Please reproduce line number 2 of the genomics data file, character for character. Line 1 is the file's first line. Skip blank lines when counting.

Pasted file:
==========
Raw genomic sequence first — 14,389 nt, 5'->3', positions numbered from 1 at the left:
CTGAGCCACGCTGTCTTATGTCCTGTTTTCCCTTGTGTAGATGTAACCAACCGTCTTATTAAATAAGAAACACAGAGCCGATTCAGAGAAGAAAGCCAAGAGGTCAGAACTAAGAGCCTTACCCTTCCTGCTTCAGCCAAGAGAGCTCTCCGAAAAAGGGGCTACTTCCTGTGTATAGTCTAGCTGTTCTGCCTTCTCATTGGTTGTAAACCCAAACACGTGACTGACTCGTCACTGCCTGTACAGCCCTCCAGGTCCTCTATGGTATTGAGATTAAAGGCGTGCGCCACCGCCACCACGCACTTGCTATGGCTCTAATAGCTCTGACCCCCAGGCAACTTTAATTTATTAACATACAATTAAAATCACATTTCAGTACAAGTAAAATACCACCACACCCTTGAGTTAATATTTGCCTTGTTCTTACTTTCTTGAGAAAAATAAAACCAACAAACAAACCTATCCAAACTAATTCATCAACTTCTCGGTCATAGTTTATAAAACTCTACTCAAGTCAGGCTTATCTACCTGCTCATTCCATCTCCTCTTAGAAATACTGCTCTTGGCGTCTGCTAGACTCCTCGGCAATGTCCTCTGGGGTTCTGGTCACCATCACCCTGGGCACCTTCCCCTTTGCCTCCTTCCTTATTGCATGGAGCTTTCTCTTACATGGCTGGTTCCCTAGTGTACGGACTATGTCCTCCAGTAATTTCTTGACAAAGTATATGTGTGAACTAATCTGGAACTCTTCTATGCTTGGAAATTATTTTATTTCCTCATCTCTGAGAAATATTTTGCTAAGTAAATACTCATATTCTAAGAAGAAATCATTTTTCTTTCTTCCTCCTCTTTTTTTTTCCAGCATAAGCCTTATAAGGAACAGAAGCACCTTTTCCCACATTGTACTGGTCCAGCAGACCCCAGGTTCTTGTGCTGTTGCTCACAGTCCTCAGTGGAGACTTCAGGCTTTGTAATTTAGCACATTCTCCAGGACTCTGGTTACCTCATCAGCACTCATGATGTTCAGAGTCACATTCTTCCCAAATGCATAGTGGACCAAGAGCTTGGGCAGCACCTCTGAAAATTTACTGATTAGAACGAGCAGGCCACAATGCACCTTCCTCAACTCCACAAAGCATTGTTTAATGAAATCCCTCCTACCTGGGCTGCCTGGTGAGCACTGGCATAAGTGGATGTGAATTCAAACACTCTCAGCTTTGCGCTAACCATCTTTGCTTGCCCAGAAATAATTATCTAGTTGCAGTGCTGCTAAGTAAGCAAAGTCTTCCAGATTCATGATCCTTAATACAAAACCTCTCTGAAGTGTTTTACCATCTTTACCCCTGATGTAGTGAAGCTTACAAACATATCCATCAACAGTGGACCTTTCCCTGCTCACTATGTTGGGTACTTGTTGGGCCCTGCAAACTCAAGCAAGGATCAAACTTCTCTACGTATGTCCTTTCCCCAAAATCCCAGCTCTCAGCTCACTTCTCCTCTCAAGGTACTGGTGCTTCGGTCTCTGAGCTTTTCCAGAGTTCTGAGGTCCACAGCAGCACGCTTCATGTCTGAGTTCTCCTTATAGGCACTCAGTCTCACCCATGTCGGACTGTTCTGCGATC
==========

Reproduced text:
CTGAGCCACGCTGTCTTATGTCCTGTTTTCCCTTGTGTAGATGTAACCAACCGTCTTATTAAATAAGAAACACAGAGCCGATTCAGAGAAGAAAGCCAAGAGGTCAGAACTAAGAGCCTTACCCTTCCTGCTTCAGCCAAGAGAGCTCTCCGAAAAAGGGGCTACTTCCTGTGTATAGTCTAGCTGTTCTGCCTTCTCATTGGTTGTAAACCCAAACACGTGACTGACTCGTCACTGCCTGTACAGCCCTCCAGGTCCTCTATGGTATTGAGATTAAAGGCGTGCGCCACCGCCACCACGCACTTGCTATGGCTCTAATAGCTCTGACCCCCAGGCAACTTTAATTTATTAACATACAATTAAAATCACATTTCAGTACAAGTAAAATACCACCACACCCTTGAGTTAATATTTGCCTTGTTCTTACTTTCTTGAGAAAAATAAAACCAACAAACAAACCTATCCAAACTAATTCATCAACTTCTCGGTCATAGTTTATAAAACTCTACTCAAGTCAGGCTTATCTACCTGCTCATTCCATCTCCTCTTAGAAATACTGCTCTTGGCGTCTGCTAGACTCCTCGGCAATGTCCTCTGGGGTTCTGGTCACCATCACCCTGGGCACCTTCCCCTTTGCCTCCTTCCTTATTGCATGGAGCTTTCTCTTACATGGCTGGTTCCCTAGTGTACGGACTATGTCCTCCAGTAATTTCTTGACAAAGTATATGTGTGAACTAATCTGGAACTCTTCTATGCTTGGAAATTATTTTATTTCCTCATCTCTGAGAAATATTTTGCTAAGTAAATACTCATATTCTAAGAAGAAATCATTTTTCTTTCTTCCTCCTCTTTTTTTTTCCAGCATAAGCCTTATAAGGAACAGAAGCACCTTTTCCCACATTGTACTGGTCCAGCAGACCCCAGGTTCTTGTGCTGTTGCTCACAGTCCTCAGTGGAGACTTCAGGCTTTGTAATTTAGCACATTCTCCAGGACTCTGGTTACCTCATCAGCACTCATGATGTTCAGAGTCACATTCTTCCCAAATGCATAGTGGACCAAGAGCTTGGGCAGCACCTCTGAAAATTTACTGATTAGAACGAGCAGGCCACAATGCACCTTCCTCAACTCCACAAAGCATTGTTTAATGAAATCCCTCCTACCTGGGCTGCCTGGTGAGCACTGGCATAAGTGGATGTGAATTCAAACACTCTCAGCTTTGCGCTAACCATCTTTGCTTGCCCAGAAATAATTATCTAGTTGCAGTGCTGCTAAGTAAGCAAAGTCTTCCAGATTCATGATCCTTAATACAAAACCTCTCTGAAGTGTTTTACCATCTTTACCCCTGATGTAGTGAAGCTTACAAACATATCCATCAACAGTGGACCTTTCCCTGCTCACTATGTTGGGTACTTGTTGGGCCCTGCAAACTCAAGCAAGGATCAAACTTCTCTACGTATGTCCTTTCCCCAAAATCCCAGCTCTCAGCTCACTTCTCCTCTCAAGGTACTGGTGCTTCGGTCTCTGAGCTTTTCCAGAGTTCTGAGGTCCACAGCAGCACGCTTCATGTCTGAGTTCTCCTTATAGGCACTCAGTCTCACCCATGTCGGACTGTTCTGCGATC